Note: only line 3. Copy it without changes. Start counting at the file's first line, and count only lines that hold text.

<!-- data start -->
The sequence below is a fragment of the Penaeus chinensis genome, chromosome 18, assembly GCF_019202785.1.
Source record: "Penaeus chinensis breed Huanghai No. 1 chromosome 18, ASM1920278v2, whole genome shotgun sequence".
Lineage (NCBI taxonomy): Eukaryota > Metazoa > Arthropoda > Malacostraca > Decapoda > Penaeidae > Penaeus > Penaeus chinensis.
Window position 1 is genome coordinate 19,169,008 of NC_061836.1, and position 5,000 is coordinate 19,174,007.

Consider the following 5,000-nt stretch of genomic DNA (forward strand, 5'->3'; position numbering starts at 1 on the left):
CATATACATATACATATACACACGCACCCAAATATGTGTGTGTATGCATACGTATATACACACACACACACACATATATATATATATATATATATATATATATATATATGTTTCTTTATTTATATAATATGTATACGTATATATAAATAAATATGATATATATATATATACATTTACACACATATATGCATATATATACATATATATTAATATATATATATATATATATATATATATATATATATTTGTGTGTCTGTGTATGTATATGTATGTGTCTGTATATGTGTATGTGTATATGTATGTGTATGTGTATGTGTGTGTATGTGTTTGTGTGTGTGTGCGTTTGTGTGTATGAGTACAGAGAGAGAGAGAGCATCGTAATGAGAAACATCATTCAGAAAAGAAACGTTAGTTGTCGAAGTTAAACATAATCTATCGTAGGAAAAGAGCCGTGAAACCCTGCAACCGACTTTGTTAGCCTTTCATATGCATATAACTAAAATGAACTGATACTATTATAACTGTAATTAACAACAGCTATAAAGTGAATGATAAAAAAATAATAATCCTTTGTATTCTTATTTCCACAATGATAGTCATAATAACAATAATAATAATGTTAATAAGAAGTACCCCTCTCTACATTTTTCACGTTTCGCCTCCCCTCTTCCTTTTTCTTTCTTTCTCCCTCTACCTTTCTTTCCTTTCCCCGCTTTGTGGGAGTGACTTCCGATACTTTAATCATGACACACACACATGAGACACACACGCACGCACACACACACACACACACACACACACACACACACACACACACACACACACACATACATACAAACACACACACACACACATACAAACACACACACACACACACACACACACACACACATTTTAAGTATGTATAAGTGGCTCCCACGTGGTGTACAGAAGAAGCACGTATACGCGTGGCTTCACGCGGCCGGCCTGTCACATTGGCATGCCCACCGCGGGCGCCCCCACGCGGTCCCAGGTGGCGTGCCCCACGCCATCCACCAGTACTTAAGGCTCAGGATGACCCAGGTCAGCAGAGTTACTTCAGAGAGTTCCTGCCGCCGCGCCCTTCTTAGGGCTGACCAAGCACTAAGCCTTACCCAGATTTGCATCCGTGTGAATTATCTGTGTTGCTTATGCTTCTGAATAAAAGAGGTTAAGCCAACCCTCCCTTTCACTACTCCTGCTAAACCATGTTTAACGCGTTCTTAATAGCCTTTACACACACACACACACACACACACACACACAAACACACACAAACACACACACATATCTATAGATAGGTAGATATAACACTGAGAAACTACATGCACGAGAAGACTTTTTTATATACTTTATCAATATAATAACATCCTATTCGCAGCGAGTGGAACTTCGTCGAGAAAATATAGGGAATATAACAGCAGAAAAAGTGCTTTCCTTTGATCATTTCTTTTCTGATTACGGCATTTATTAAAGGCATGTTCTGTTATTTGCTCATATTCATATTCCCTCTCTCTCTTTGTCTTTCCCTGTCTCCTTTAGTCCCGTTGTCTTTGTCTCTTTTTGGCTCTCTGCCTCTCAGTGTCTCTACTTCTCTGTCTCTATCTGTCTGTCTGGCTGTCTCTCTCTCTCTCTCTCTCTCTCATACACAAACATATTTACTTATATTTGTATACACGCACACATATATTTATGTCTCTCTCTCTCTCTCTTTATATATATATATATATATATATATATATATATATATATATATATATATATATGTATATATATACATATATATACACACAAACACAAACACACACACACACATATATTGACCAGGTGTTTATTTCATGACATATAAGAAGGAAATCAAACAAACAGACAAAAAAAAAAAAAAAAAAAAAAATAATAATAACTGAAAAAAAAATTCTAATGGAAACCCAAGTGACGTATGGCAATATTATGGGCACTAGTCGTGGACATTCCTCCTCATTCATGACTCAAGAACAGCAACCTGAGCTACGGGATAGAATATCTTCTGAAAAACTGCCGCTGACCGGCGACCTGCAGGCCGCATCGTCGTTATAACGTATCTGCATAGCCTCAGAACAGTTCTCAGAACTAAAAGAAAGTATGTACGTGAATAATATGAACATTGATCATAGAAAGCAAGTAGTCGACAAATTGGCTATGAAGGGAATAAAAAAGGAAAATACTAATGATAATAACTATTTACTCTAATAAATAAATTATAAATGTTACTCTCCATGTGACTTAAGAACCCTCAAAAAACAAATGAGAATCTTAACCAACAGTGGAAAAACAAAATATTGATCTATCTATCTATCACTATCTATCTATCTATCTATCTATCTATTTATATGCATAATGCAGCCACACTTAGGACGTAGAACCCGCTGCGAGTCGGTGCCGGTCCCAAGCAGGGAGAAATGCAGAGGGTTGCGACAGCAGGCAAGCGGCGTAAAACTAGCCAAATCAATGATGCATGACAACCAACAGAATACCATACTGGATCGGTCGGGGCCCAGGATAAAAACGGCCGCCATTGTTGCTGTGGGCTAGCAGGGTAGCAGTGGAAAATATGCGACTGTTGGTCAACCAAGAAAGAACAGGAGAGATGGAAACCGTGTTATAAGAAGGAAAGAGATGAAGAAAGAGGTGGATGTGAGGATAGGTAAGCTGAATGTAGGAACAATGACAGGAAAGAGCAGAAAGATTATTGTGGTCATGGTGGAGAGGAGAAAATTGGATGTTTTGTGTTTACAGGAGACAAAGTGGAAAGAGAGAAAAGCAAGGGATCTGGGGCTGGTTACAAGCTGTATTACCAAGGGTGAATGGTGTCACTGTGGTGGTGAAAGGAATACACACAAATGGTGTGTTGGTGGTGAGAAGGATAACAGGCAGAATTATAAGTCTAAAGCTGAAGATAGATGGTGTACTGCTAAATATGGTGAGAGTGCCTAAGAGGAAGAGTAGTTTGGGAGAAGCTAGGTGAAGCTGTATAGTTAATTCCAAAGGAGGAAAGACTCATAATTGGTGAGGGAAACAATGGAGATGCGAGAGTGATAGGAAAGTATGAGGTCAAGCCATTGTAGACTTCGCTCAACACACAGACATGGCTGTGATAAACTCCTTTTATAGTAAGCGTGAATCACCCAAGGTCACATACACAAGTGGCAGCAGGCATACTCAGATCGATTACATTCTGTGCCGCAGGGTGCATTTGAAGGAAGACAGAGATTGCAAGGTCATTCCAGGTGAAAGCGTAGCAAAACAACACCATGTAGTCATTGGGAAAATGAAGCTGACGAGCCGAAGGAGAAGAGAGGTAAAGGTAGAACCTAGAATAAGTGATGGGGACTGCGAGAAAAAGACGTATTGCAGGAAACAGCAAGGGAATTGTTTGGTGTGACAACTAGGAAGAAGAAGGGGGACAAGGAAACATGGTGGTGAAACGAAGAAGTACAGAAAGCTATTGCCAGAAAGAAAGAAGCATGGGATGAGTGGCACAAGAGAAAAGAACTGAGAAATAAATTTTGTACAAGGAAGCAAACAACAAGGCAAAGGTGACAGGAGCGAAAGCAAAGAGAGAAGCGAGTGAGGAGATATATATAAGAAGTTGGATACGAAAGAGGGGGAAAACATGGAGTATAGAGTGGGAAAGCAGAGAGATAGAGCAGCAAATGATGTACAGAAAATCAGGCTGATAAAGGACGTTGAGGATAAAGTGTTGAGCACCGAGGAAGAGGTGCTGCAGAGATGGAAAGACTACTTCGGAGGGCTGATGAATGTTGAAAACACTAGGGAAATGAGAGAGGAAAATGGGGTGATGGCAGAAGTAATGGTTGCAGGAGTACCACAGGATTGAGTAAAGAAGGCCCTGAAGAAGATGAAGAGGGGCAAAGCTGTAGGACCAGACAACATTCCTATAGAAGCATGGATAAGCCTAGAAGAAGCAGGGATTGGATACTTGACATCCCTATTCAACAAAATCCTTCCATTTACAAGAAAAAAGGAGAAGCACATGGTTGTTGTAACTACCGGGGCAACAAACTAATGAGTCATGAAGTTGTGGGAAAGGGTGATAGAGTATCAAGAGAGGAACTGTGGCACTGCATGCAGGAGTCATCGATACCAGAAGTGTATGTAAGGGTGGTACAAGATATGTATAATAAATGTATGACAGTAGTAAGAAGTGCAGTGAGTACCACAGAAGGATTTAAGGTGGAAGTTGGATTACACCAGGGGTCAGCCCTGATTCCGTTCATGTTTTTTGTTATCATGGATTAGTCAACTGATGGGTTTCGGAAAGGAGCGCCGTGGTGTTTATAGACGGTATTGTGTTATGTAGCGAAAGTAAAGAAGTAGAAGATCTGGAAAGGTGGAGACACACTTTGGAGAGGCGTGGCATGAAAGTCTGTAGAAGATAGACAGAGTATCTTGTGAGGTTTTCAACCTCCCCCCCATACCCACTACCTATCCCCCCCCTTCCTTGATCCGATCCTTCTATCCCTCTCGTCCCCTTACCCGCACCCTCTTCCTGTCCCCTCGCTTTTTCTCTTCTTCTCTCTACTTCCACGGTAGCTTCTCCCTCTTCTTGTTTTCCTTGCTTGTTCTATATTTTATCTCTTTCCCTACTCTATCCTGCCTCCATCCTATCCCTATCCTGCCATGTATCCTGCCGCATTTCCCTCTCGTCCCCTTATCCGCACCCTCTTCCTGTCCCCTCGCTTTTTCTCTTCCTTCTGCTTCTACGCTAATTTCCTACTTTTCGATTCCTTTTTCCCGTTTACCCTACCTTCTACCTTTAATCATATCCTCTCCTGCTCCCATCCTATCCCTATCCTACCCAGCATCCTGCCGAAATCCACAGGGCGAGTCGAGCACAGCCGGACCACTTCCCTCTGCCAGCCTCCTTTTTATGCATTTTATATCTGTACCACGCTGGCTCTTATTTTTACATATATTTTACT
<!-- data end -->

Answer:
Lineage (NCBI taxonomy): Eukaryota > Metazoa > Arthropoda > Malacostraca > Decapoda > Penaeidae > Penaeus > Penaeus chinensis.